Peters Cosponsors Legislation to Prevent Veteran Suicide
WASHINGTON, DC – U.S. Senator Gary Peters today announced he has cosponsored the Clay Hunt Suicide Prevention For American Veterans Act, bipartisan legislation that would improve mental health care and suicide prevention for veterans. It is estimated that around 22 veterans succumb to suicide each day, often without the resources that would have prevented the suicide. The bill passed the House of Representatives earlier this year.
“Our brave men and women have risked their lives to protect our nation, and we owe it to the have their backs when they come home,” Senator Peters said. “It is unacceptable that an estimated 22 veterans commit suicide every day, which often times can be prevented if they had the resources they earned. This bill is a good first step on a long road to ensuring that help is there for our nation’s heroes as they transition from active duty service to civilian life.”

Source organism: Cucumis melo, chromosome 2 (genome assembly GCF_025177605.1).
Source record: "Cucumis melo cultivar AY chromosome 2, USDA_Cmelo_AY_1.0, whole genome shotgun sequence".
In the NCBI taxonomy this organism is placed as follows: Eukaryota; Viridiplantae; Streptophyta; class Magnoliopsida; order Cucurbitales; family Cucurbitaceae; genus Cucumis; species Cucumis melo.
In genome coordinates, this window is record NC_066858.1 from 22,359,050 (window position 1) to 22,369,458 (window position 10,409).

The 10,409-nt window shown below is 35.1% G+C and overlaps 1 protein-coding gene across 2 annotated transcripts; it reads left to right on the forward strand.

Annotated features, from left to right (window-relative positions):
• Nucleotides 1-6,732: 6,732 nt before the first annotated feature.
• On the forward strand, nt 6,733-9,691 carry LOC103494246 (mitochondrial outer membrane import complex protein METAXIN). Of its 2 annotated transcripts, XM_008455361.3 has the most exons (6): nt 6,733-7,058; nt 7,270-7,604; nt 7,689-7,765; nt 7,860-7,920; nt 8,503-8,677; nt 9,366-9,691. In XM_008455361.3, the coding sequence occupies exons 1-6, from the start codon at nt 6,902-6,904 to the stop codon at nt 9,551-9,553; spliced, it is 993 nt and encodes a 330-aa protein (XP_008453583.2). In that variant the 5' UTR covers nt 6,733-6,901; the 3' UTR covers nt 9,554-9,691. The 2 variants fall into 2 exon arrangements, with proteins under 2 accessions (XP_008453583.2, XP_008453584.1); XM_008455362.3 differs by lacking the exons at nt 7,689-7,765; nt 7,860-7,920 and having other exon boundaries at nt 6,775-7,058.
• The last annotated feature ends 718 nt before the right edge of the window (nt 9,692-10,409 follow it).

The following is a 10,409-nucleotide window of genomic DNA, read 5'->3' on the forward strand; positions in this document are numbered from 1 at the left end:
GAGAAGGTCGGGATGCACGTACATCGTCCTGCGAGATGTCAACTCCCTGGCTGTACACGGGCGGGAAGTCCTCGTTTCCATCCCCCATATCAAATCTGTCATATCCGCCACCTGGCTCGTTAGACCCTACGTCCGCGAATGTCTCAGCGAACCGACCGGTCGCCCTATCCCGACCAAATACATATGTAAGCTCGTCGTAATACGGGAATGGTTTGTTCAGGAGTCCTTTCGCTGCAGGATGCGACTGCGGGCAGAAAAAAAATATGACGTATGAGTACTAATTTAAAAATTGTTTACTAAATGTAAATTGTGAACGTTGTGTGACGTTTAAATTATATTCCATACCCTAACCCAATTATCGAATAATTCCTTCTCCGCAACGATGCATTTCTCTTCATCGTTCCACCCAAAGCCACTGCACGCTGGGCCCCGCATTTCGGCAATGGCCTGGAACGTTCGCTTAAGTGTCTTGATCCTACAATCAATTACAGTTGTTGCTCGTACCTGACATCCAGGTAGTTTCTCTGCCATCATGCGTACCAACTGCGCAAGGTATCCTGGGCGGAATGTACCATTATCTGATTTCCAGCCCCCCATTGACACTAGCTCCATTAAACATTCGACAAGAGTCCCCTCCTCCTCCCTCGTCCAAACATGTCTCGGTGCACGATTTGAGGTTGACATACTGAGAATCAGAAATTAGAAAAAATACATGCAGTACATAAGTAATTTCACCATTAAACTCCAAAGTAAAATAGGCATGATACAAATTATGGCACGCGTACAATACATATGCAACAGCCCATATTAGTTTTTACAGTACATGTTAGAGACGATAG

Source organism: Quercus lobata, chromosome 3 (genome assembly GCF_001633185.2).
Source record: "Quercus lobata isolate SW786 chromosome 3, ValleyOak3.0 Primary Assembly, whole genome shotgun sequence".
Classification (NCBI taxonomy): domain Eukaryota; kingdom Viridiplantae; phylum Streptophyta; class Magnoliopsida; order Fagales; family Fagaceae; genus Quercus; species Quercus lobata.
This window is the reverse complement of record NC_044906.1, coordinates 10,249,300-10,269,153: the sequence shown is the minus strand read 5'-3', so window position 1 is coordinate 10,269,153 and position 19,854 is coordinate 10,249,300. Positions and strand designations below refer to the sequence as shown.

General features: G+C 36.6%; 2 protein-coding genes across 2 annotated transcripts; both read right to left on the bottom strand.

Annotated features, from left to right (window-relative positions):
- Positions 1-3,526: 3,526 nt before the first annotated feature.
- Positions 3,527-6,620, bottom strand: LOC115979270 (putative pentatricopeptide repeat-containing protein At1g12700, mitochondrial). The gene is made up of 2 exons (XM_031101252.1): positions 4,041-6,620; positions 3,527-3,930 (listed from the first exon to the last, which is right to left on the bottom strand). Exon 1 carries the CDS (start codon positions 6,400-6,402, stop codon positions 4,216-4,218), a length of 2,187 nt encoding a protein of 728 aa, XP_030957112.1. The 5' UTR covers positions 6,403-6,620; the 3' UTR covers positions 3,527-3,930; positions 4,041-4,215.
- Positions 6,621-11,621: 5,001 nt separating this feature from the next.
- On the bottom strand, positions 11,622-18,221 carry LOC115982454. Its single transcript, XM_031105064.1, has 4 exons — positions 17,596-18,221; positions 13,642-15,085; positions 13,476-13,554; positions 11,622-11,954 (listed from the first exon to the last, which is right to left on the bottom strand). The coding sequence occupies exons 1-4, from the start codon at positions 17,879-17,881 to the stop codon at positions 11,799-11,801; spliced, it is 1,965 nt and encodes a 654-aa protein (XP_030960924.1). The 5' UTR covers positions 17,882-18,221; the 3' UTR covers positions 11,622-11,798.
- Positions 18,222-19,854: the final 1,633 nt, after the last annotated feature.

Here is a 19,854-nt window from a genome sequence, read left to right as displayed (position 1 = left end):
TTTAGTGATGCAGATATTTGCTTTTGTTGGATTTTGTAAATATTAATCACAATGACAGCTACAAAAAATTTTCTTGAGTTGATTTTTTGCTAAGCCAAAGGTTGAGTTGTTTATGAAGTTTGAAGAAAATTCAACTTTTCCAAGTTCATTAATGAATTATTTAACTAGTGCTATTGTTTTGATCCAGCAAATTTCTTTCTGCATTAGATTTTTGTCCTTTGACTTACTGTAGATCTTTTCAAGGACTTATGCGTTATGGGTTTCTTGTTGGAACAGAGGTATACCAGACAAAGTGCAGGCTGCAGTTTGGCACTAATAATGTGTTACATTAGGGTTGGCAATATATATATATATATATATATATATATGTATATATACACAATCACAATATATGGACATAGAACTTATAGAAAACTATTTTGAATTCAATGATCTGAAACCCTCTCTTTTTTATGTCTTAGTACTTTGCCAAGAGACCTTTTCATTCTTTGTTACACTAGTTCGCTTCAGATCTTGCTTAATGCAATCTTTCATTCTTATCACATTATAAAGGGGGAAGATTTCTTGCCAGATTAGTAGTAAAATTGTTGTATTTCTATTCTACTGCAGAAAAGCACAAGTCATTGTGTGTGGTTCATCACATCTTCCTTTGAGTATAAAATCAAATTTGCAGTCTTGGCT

The Clay Hunt Suicide Prevention for American Veterans Act will increase access to mental health care by requiring a third party to evaluate the effectiveness of suicide programs at the Departments of Defense and Veterans Affairs and make recommendations on improvements. Additionally, the bill would create a peer support and community outreach pilot program to assist transitioning service members; create a new website with information on available mental health care resources; enhance collaboration among suicide prevention programs; extend the ability for certain combat veterans to enroll in the Veterans Health Administration for one year; and create a pilot loan repayment program for VA psychiatrists.
The legislation is named for Clay Hunt, a Marine veteran who committed suicide in March 2011 at the age of 28 after suffering Post-Traumatic Stress Disorder for many years and struggling with inadequate care at his local VA hospital before taking his own life.
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